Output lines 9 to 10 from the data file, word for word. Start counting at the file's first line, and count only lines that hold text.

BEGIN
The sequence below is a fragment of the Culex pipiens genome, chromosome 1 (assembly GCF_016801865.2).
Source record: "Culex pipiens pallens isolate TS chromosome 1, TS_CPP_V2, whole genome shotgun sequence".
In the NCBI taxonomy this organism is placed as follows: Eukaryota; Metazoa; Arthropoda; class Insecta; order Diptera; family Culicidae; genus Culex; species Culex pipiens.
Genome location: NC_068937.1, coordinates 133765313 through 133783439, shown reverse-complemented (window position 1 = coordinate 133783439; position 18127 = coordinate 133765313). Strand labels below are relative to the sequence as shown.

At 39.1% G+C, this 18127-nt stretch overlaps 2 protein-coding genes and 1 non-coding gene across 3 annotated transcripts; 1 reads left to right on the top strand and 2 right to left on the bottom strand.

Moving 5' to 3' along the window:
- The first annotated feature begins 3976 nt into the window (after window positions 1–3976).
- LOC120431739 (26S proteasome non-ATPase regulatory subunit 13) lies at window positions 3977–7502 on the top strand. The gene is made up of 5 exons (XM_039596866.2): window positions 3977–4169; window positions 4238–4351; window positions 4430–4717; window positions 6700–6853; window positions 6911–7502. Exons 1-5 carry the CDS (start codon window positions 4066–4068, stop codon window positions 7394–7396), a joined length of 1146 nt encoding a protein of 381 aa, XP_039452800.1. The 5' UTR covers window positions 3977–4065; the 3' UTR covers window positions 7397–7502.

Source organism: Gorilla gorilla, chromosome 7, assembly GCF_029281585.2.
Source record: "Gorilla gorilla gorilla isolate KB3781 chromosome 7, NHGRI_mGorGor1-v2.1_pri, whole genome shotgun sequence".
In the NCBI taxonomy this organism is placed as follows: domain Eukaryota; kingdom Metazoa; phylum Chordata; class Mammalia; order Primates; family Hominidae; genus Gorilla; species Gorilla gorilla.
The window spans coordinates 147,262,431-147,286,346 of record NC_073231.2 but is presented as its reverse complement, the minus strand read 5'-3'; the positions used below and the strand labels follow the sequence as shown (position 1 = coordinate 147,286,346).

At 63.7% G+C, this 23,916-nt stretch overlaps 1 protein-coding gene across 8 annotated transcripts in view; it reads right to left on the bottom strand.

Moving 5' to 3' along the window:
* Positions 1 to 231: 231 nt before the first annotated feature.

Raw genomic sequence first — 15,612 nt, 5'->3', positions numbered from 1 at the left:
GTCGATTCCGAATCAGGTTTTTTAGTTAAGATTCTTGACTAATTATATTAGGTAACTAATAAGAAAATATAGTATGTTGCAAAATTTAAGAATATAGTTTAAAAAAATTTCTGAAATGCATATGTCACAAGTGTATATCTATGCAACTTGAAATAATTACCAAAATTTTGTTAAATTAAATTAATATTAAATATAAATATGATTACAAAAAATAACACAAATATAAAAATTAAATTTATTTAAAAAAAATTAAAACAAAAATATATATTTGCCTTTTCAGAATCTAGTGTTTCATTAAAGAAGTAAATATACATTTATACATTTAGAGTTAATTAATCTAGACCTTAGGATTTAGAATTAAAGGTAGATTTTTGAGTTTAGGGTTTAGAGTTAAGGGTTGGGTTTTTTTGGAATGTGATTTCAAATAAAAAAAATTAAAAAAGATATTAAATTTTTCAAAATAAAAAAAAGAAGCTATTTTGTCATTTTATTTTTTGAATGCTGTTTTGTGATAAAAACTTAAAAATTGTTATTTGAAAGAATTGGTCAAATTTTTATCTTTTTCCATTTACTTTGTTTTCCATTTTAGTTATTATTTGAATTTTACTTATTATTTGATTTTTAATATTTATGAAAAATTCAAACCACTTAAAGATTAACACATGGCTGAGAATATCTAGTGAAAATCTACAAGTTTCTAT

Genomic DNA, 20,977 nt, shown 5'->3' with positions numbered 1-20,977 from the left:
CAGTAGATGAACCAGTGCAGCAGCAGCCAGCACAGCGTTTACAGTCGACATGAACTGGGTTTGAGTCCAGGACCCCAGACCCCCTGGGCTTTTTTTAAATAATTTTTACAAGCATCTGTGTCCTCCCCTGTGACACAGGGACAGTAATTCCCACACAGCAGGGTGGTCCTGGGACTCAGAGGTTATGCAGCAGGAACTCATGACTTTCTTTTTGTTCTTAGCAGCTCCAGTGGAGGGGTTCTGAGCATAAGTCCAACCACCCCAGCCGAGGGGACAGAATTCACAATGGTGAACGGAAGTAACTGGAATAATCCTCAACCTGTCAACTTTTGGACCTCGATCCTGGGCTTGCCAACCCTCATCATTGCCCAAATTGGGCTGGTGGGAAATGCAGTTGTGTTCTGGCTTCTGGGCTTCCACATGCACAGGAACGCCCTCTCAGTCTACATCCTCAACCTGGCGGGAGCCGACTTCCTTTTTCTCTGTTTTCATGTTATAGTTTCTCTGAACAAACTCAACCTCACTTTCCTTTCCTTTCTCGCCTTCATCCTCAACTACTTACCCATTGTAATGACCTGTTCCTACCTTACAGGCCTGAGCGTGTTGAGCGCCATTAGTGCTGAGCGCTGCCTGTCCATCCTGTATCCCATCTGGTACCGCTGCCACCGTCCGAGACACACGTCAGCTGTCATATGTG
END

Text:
Source organism: Gorilla gorilla, chromosome 7, assembly GCF_029281585.2.
Source record: "Gorilla gorilla gorilla isolate KB3781 chromosome 7, NHGRI_mGorGor1-v2.1_pri, whole genome shotgun sequence".